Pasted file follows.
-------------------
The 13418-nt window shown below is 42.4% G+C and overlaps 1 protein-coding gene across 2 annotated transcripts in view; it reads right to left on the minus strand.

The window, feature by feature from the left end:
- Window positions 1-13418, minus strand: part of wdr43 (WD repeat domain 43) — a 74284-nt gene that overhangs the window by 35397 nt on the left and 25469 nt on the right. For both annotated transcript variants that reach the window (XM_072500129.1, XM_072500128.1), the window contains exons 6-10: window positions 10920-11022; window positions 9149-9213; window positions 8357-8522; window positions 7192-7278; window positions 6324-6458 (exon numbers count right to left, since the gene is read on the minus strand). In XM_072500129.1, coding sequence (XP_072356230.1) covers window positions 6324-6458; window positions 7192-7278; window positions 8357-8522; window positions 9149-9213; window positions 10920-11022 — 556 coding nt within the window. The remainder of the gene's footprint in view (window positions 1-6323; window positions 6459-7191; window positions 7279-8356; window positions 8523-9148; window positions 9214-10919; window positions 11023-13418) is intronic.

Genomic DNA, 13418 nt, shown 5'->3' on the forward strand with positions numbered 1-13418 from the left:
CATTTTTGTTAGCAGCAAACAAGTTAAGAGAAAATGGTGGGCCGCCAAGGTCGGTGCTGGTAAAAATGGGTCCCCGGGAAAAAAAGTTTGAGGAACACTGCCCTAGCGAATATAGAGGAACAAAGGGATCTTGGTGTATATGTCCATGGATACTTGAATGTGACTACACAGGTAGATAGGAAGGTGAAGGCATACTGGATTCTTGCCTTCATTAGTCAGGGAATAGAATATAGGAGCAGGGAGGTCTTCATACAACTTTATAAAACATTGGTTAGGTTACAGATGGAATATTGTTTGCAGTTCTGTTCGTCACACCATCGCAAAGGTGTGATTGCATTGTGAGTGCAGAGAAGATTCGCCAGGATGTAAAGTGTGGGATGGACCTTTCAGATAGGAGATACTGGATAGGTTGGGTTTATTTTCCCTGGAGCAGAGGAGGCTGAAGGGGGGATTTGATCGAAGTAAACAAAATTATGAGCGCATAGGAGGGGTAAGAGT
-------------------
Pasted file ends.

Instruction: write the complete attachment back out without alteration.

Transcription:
The 13418-nt window shown below is 42.4% G+C and overlaps 1 protein-coding gene across 2 annotated transcripts in view; it reads right to left on the minus strand.

The window, feature by feature from the left end:
- Window positions 1-13418, minus strand: part of wdr43 (WD repeat domain 43) — a 74284-nt gene that overhangs the window by 35397 nt on the left and 25469 nt on the right. For both annotated transcript variants that reach the window (XM_072500129.1, XM_072500128.1), the window contains exons 6-10: window positions 10920-11022; window positions 9149-9213; window positions 8357-8522; window positions 7192-7278; window positions 6324-6458 (exon numbers count right to left, since the gene is read on the minus strand). In XM_072500129.1, coding sequence (XP_072356230.1) covers window positions 6324-6458; window positions 7192-7278; window positions 8357-8522; window positions 9149-9213; window positions 10920-11022 — 556 coding nt within the window. The remainder of the gene's footprint in view (window positions 1-6323; window positions 6459-7191; window positions 7279-8356; window positions 8523-9148; window positions 9214-10919; window positions 11023-13418) is intronic.

Genomic DNA, 13418 nt, shown 5'->3' on the forward strand with positions numbered 1-13418 from the left:
CATTTTTGTTAGCAGCAAACAAGTTAAGAGAAAATGGTGGGCCGCCAAGGTCGGTGCTGGTAAAAATGGGTCCCCGGGAAAAAAAGTTTGAGGAACACTGCCCTAGCGAATATAGAGGAACAAAGGGATCTTGGTGTATATGTCCATGGATACTTGAATGTGACTACACAGGTAGATAGGAAGGTGAAGGCATACTGGATTCTTGCCTTCATTAGTCAGGGAATAGAATATAGGAGCAGGGAGGTCTTCATACAACTTTATAAAACATTGGTTAGGTTACAGATGGAATATTGTTTGCAGTTCTGTTCGTCACACCATCGCAAAGGTGTGATTGCATTGTGAGTGCAGAGAAGATTCGCCAGGATGTAAAGTGTGGGATGGACCTTTCAGATAGGAGATACTGGATAGGTTGGGTTTATTTTCCCTGGAGCAGAGGAGGCTGAAGGGGGGATTTGATCGAAGTAAACAAAATTATGAGCGCATAGGAGGGGTAAGAGT